The channel gating was voltage dependent. In the presence of Bay K 8644, the open probability increased and the activation curve was shifted in the hyperpolarizing direction (Fig. 6B). The maximal Popen values obtained for command potentials larger than +90 mV were 0.16 ± 0.07 in control and 0.47 ± 0.13 in the presence of agonist (n= 11). The activation curve recorded for single channels was also consistent with that determined for whole-cell currents (Fig. 1), assuming the cell resting potential of about −60 mV. The unitary current flowing through open channels represents the instantaneous I–V relationship for the whole-cell current. Multiplying the unitary current by Popen results in a bell-shaped curve for the mean current, which is characteristic for the whole-cell Ca2+ current (cf. Kostyuk & Krishtal, 1977; Chad & Eckert, 1986). Prolonged depolarizations induced channel inactivation. The openings became less frequent at the end of depolarizing pulses, producing a slowly declining ensemble current (Fig. 6C). Patch depolarization by 30–50 mV above the resting potential for the duration of 10–20 s completely inactivated the channels (n= 5, data not shown).

L-type Ca2+ channels and intracellular metabolism

A distinctive feature of L-type Ca2+ channels is their modulation by various metabolic factors (Chad & Eckert, 1984; Levitan, 1988). In inspiratory neurones, the channels behaved similarly to the L-type channels in other preparations. For example, channel activity in inside-out patches irreversibly declined within a minute after the patch had been excised (mean channel lifetime was 1.5 ± 0.6 min, n= 10).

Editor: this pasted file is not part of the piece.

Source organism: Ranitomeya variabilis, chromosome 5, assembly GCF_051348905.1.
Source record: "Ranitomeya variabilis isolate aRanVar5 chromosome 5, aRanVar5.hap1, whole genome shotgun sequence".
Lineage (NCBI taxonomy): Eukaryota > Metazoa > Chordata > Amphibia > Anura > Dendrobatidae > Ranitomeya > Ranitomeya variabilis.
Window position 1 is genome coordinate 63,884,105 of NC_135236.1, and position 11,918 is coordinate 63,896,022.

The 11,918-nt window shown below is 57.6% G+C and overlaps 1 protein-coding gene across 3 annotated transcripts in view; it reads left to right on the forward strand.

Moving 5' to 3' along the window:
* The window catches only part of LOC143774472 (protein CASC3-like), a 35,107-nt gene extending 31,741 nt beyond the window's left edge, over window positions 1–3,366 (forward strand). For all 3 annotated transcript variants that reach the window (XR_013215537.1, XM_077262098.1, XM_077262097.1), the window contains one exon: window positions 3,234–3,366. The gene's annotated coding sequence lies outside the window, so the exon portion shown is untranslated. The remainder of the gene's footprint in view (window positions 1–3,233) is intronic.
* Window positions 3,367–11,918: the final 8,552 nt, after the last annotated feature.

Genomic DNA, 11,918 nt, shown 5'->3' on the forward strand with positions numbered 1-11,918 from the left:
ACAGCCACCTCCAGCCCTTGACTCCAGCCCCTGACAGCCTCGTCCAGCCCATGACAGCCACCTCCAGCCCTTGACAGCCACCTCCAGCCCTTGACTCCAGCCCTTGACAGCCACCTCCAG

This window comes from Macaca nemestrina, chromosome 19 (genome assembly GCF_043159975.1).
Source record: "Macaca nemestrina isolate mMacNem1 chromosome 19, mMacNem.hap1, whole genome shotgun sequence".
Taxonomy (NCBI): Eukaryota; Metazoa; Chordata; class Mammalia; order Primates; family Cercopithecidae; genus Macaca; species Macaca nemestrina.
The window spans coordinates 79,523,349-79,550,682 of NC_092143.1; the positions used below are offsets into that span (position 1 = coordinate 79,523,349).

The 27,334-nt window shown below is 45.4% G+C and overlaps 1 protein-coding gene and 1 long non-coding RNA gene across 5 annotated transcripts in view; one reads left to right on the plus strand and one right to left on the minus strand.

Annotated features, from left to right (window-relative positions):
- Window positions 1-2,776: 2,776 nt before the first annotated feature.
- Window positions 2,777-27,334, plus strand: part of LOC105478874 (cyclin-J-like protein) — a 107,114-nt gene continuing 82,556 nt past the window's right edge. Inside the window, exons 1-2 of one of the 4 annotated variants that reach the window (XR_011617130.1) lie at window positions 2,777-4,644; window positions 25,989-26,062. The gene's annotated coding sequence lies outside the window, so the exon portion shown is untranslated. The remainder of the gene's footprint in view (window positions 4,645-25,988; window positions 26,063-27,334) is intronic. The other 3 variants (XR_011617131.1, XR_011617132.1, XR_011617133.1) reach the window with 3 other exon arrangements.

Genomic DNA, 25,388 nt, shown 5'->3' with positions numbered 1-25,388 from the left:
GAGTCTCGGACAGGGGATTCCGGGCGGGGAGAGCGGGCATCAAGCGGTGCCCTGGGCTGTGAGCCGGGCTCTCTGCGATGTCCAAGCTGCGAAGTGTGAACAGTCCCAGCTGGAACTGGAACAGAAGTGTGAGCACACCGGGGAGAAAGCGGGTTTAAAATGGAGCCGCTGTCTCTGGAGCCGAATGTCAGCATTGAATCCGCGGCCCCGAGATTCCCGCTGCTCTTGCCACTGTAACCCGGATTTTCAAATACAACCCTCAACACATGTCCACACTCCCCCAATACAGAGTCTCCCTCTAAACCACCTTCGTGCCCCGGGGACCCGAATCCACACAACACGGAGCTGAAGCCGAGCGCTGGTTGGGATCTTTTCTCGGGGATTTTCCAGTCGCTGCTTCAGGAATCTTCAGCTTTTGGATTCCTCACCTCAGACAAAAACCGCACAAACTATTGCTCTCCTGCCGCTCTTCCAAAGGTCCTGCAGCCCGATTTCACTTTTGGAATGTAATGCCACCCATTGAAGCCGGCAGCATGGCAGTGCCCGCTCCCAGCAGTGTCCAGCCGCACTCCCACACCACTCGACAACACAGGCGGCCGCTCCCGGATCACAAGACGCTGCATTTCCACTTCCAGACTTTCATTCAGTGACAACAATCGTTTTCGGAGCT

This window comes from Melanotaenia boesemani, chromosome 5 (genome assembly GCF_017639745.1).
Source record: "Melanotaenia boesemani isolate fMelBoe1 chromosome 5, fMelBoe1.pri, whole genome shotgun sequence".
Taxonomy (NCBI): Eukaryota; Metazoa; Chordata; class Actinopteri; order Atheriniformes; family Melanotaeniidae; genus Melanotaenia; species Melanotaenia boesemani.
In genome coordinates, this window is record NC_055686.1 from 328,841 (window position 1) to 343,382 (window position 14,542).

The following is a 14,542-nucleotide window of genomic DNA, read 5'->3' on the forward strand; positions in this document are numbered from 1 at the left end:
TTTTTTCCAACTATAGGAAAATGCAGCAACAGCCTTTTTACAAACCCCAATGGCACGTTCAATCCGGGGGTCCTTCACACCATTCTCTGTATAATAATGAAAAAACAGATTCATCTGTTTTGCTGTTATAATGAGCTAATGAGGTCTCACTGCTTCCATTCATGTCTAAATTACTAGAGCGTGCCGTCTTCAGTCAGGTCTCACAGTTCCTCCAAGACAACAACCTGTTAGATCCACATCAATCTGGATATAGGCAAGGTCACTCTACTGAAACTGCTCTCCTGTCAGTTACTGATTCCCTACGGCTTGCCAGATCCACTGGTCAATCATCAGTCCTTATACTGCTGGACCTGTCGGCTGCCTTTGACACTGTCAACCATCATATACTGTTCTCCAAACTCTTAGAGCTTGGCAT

In cell-attached patches, changes in intracellular cAMP modulated L-type Ca2+ channels. The channels were potentiated by 1 μm forskolin, an activator of adenylyl cyclase (Fig. 7A). In contrast, NaF, which inhibits the adenylyl cyclase at submillimolar concentration (Blackmore et al. 1985), suppressed Ca2+ channel activity (Fig. 7B). Both NaF and forskolin acted slowly and the maximal effects were obtained 5–10 min after the drugs were applied. The effects did not involve changes in channel conductance or voltage dependence of channel gating. Nevertheless, in order to exclude possible variations in cell resting potentials, the effects of the two agents were estimated at patch command voltages above +150 mV where the open probability reached maximal values (Fig. 6B). Accordingly, Popen values were calculated for non-specific outward currents through the Ca2+ channels. For agonist-modulated channels in the presence of NaF, maximal Popen values decreased from 0.51 ± 0.09 to 0.19 ± 0.03 (n= 8). Ten minutes after addition of 1 μm forskolin, the maximal Popen increased from 0.43 ± 0.09 to 0.62 ± 0.12 (n= 9).